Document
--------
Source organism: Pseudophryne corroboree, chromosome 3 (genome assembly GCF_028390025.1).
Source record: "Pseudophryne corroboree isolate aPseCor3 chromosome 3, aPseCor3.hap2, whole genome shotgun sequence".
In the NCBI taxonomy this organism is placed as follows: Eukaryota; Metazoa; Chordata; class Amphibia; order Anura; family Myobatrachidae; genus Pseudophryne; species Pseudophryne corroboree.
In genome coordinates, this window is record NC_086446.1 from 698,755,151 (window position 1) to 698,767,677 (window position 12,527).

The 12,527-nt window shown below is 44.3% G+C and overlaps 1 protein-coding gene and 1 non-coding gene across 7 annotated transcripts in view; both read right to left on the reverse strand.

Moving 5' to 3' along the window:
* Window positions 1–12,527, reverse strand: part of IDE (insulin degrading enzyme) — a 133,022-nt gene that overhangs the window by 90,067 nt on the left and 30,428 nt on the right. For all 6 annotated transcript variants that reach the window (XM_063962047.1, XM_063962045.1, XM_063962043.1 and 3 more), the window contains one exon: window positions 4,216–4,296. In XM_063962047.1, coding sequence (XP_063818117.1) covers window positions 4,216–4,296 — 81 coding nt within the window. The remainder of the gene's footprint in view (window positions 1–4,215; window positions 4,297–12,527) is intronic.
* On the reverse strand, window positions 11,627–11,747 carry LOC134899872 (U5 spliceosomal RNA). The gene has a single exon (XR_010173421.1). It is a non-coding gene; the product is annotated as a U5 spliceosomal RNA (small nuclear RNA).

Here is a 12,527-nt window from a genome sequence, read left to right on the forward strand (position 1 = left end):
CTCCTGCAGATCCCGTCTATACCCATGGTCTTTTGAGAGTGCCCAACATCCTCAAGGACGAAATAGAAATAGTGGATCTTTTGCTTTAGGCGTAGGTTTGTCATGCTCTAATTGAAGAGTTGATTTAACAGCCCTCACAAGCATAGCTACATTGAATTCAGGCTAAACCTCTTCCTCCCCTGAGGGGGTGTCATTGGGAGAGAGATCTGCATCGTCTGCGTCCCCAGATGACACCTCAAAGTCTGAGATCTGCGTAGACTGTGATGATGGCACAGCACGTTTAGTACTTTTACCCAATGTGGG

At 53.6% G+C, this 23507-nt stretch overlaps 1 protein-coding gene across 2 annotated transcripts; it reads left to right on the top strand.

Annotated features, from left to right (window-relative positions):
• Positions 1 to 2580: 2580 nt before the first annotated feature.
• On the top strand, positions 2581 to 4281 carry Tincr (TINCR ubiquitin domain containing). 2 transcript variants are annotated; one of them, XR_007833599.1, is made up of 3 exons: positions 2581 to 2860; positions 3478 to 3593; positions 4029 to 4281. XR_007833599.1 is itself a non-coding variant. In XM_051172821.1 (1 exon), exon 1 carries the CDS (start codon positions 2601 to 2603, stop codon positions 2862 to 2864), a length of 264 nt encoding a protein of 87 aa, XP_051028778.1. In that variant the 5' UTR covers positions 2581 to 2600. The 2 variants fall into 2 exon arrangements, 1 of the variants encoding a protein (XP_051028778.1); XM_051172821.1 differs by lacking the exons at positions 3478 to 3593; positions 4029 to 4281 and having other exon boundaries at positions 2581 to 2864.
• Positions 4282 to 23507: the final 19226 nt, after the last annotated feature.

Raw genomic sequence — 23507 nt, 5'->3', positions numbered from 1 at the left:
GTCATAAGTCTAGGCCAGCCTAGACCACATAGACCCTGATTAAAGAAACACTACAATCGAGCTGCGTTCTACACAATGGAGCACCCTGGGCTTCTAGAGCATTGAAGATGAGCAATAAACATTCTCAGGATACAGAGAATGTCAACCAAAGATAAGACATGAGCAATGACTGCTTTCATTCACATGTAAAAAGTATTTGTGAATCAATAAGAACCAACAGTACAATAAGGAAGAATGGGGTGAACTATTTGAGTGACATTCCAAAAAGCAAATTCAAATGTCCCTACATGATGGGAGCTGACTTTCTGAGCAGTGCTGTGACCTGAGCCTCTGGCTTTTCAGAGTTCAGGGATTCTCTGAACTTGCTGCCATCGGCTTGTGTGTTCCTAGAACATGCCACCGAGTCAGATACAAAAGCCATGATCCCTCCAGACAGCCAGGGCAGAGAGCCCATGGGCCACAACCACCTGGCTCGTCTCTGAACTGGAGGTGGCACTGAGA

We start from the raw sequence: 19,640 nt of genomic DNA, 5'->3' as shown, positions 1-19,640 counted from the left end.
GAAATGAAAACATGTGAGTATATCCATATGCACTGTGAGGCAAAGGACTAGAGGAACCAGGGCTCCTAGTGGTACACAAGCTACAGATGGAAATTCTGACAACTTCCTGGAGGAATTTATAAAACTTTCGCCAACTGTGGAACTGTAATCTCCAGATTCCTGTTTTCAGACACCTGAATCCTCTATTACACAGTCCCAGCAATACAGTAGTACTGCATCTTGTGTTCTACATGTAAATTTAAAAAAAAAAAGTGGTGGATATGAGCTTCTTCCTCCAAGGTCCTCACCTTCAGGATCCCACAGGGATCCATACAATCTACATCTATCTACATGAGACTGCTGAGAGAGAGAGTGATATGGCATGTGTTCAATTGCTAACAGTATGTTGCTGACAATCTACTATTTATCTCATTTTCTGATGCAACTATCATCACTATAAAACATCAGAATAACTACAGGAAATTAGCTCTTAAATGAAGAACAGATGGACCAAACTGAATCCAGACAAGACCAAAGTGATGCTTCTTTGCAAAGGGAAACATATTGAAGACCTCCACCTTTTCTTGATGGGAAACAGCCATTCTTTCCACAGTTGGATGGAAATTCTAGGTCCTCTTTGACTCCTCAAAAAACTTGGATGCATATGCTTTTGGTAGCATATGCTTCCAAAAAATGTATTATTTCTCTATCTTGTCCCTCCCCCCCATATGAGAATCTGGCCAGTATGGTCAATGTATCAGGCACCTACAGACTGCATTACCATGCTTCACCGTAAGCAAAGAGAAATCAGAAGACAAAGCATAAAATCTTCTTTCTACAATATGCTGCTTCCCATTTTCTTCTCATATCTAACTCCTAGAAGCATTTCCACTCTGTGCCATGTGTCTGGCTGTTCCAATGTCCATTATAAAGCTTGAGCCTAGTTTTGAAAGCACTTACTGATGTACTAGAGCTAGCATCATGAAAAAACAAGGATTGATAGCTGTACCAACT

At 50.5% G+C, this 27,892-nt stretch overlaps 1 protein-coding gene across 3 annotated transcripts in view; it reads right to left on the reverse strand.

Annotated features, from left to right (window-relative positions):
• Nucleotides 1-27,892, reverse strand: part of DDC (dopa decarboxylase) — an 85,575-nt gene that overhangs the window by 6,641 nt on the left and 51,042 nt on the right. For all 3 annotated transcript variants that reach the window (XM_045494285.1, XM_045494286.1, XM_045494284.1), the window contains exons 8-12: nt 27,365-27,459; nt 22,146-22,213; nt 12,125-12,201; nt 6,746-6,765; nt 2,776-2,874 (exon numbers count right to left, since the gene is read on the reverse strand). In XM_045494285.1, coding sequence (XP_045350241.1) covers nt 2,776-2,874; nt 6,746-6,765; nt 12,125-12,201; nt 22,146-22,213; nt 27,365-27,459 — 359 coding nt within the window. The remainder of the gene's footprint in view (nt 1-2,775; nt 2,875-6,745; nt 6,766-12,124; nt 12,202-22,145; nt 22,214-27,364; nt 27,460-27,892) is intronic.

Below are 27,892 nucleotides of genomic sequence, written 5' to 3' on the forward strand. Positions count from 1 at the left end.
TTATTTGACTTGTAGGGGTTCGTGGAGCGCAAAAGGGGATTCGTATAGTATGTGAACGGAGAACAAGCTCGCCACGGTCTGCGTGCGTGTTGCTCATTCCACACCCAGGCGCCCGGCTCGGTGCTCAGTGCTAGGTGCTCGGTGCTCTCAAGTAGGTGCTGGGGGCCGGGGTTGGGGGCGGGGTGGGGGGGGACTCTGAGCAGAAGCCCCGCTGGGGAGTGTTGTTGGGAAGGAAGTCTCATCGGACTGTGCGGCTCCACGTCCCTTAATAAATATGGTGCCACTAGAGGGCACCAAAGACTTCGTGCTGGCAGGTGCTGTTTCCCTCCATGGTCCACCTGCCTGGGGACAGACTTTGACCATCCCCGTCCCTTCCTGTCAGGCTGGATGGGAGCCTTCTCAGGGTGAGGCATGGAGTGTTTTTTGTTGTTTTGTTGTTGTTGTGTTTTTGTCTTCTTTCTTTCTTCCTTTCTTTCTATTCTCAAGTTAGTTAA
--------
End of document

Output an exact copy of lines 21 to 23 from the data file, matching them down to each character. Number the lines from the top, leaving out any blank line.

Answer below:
Annotated features, from left to right (window-relative positions):
• Nucleotides 1-27,892, reverse strand: part of DDC (dopa decarboxylase) — an 85,575-nt gene that overhangs the window by 6,641 nt on the left and 51,042 nt on the right. For all 3 annotated transcript variants that reach the window (XM_045494285.1, XM_045494286.1, XM_045494284.1), the window contains exons 8-12: nt 27,365-27,459; nt 22,146-22,213; nt 12,125-12,201; nt 6,746-6,765; nt 2,776-2,874 (exon numbers count right to left, since the gene is read on the reverse strand). In XM_045494285.1, coding sequence (XP_045350241.1) covers nt 2,776-2,874; nt 6,746-6,765; nt 12,125-12,201; nt 22,146-22,213; nt 27,365-27,459 — 359 coding nt within the window. The remainder of the gene's footprint in view (nt 1-2,775; nt 2,875-6,745; nt 6,766-12,124; nt 12,202-22,145; nt 22,214-27,364; nt 27,460-27,892) is intronic.

Below are 27,892 nucleotides of genomic sequence, written 5' to 3' on the forward strand. Positions count from 1 at the left end.